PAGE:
In the interests of both making sure that I can be of most use to the PhD students I work with and taking control of a key aspect of my professional life – my work as a mentor or a member/director of students’ dissertations – I’ve decided to post some guidelines I’ve come up with for any students who are considering working with me. I’m currently putting together my application for tenure this fall – an exercise that has given me the chance to reflect on my career over the last six years and on how much I concern myself with the intellectual life of the students I work with. More, I’ve realized that any experiences I’ve had working as a mentor or committee member that are less than completely rewarding are not because of the students I’ve worked with – they are because I have failed to make it clear what I can and cannot offer and I have not spelled out my expectations. And while it’s frustrating to realize that I am my own source of frustration, I’m relieved I might now be able to take better responsibility for an aspect of my job that I value so much. So, here goes:
- I ask that you send me drafts of each of your chapter as you write them. This is so that I have a chance to be involved, if only minimally, in shaping your dissertation. While I won’t burden you with too much feedback and I will try not to impose my point of view on you, I also cannot, in all good conscience, give your dissertation a rubberstamp of approval. I also need to know that I have relevant expertise for the project you’re undertaking.
- I ask both that we meet once a semester – perhaps more, but once every 4-6 months is a minimum – and that you initiate the scheduling of our meeting. The meeting might only be 15 minutes long or it might be a half hour to an hour long. The point is to let me know what you’re working on, the progress you’re making, and whether I can help move your work along in any way. I will also use these meetings as an opportunity to introduce you to the profession and think about what conferences you might attend or present at, what journals you might consider submitting to, what professional organizations you might get involved with, and perhaps how you might develop your online presence.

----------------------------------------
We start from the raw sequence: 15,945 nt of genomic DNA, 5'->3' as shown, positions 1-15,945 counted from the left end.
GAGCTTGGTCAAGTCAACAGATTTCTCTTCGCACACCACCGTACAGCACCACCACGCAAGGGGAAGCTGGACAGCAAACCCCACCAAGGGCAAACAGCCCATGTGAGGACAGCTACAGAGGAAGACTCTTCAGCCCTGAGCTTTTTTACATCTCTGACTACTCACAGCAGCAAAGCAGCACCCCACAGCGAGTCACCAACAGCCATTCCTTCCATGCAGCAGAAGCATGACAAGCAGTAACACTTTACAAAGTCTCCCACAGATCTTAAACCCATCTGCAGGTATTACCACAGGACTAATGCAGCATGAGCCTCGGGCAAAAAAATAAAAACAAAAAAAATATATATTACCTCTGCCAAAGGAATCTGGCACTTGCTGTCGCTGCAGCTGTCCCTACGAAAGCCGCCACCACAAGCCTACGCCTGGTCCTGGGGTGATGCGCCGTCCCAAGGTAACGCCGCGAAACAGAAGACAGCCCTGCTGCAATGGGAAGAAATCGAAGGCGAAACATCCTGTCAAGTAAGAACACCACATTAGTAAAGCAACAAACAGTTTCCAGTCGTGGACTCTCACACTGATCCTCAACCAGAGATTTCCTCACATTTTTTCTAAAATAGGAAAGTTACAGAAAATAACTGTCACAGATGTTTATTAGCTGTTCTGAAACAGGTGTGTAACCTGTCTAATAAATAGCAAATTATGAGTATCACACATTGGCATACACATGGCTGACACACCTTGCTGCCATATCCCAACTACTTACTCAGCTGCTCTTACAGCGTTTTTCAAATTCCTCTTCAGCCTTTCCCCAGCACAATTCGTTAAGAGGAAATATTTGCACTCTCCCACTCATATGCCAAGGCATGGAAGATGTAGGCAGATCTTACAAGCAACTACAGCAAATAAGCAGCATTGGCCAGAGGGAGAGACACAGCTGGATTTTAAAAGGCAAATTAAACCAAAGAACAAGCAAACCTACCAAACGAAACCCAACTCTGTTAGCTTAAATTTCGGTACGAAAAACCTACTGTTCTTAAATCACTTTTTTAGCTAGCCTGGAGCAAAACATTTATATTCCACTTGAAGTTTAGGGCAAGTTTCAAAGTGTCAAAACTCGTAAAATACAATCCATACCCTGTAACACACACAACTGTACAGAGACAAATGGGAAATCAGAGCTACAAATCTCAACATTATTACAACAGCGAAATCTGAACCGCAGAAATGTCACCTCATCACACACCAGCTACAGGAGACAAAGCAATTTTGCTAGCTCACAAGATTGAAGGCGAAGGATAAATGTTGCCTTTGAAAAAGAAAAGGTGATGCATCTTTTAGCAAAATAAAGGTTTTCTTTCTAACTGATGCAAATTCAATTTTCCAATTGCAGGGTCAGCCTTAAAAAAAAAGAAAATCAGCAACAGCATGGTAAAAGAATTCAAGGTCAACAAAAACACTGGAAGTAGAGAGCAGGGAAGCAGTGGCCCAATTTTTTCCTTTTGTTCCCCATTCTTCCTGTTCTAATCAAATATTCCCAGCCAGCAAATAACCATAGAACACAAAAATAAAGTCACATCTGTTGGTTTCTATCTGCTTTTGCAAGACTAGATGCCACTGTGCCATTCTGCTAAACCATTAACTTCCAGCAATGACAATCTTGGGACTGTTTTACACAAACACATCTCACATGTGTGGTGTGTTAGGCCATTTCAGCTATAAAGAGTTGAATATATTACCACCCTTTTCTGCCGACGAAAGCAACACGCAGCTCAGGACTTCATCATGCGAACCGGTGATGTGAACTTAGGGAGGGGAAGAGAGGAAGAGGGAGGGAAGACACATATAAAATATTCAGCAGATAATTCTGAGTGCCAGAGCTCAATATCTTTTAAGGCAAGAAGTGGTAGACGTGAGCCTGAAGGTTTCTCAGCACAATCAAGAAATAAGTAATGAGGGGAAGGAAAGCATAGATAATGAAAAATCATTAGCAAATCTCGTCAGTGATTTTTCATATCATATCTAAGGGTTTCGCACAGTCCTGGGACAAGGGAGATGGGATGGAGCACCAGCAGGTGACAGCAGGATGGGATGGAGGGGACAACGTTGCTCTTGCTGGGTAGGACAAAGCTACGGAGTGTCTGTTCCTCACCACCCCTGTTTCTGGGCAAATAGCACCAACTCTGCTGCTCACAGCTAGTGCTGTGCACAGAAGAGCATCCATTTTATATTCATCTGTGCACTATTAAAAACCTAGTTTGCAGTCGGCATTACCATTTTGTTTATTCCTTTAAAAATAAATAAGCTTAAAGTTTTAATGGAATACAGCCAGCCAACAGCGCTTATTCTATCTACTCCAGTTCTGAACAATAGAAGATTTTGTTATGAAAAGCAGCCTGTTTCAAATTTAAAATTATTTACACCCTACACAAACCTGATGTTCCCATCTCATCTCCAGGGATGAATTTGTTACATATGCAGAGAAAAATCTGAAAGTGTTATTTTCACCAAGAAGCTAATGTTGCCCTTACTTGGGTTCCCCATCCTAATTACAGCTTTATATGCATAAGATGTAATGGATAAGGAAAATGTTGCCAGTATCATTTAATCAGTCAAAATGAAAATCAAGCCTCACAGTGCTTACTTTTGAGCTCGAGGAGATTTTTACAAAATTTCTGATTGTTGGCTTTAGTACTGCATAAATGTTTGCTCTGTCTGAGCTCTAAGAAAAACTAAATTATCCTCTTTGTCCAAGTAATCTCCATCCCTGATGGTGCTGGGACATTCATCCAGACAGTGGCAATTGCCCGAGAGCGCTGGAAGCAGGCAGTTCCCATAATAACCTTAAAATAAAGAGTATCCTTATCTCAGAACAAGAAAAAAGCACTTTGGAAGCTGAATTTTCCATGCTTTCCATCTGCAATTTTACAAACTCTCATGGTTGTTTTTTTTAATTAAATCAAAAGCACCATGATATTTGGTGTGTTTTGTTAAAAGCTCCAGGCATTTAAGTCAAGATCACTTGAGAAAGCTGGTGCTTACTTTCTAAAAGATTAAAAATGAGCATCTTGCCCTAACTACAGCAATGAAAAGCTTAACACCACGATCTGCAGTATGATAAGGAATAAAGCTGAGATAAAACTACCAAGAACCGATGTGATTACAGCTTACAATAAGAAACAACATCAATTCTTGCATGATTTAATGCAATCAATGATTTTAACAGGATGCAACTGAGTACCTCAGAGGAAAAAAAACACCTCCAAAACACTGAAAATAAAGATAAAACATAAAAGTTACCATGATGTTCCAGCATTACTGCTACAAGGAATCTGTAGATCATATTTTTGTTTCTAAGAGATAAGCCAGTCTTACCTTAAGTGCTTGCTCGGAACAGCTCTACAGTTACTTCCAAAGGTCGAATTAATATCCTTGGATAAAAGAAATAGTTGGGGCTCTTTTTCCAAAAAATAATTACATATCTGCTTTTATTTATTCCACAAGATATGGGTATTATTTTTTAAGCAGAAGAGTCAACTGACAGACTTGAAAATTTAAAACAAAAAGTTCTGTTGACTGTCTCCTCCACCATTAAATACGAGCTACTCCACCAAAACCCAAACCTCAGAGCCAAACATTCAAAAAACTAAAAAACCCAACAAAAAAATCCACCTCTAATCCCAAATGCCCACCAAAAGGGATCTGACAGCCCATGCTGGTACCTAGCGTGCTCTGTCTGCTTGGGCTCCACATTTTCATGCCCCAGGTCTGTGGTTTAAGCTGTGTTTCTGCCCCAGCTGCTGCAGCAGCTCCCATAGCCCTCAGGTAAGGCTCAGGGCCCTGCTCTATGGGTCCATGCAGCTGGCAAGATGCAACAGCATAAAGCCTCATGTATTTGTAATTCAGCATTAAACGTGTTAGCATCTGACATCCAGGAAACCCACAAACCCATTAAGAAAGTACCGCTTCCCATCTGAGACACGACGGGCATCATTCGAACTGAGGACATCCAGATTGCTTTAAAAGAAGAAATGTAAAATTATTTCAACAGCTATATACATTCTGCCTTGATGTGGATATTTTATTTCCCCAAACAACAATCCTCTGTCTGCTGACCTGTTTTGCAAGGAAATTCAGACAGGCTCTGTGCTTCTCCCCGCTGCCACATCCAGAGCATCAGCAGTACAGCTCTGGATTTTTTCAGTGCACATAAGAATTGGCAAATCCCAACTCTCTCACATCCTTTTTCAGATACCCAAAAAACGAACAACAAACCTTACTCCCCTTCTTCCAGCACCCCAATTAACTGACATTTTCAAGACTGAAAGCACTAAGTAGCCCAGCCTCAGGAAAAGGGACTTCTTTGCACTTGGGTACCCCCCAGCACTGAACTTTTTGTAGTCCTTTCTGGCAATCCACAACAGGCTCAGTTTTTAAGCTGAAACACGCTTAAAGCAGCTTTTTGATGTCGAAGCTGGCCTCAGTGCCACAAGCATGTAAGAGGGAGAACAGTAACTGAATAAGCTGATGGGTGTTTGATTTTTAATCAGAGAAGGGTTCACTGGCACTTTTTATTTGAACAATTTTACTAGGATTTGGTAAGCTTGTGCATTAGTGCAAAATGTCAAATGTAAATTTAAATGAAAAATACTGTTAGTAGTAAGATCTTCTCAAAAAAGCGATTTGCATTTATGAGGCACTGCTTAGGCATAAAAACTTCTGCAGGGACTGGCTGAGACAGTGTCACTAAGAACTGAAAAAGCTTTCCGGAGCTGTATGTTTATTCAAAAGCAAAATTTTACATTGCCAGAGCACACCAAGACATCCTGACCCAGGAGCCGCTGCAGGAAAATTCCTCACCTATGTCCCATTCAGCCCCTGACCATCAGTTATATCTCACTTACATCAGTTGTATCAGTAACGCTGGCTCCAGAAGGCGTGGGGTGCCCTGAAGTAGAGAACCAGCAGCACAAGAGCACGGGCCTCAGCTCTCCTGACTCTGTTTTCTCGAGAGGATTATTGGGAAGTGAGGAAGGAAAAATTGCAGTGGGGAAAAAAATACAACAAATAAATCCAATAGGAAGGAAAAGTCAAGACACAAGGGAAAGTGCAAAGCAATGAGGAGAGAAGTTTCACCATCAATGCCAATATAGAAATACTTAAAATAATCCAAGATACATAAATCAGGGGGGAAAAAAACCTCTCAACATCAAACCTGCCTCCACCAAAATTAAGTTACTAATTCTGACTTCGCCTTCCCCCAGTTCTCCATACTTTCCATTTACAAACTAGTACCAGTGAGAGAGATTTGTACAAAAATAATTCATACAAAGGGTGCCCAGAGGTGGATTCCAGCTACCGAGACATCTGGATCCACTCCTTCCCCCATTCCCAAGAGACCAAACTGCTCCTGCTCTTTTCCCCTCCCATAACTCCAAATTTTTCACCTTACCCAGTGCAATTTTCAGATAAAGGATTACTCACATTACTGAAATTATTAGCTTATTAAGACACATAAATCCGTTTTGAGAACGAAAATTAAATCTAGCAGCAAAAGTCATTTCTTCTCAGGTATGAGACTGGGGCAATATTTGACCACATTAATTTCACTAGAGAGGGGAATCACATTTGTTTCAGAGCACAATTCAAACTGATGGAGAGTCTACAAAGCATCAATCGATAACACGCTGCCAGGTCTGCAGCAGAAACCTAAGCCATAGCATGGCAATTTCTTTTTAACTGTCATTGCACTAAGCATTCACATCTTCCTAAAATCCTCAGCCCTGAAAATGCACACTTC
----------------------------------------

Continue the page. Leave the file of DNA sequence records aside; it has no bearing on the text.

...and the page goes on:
- I ask for two to three weeks to read over your work and respond, either in writing or in person.
- If you need a recommendation letter, I’m more than happy to oblige if I’ve had the chance to read your writing beforehand and if I’ve also been able to get a sense of you as a professional. If you need a recommendation letter for a job, ideally you’ll give me two months’ notice so I can make sure I draft as strong a letter as possible. To be honest, more than two months would be wonderful but I understand that might be unrealistic. But again, I can only write this glowing letter if I’ve had a chance to get to know you and your work. It would also be helpful if you’d let me know what you would like me to highlight in your letter.
- I never want you to feel obliged to follow any piece of advice I give you but I do ask that you seriously consider my suggestions. If I can’t be useful to you, it makes the most sense for you to seek out a different mentor or committee member.
- Finally, if I’m a committee member and your dissertation chair has different ideas about the writing/revising/submitting process, please let me know so I can adjust my own expectations.
Implicitly, these guidelines mean two things: first, you can expect from me consistent feedback, suggestions for direction with your intellectual project, recommendation letters, and advice on professionalization. And second, if at any time one of us cannot meet our obligations, the relationship can and should be dissolved. If I am not the right person for you to work with, I certainly don’t want you feeling obliged to continue working with me for fear I will be angry or hurt. Boundaries are blurry between the personal and the professional in academia, but I do strive to make sure that I am the best possible mentor for you by maintaining a professional, rather than personal, relationship.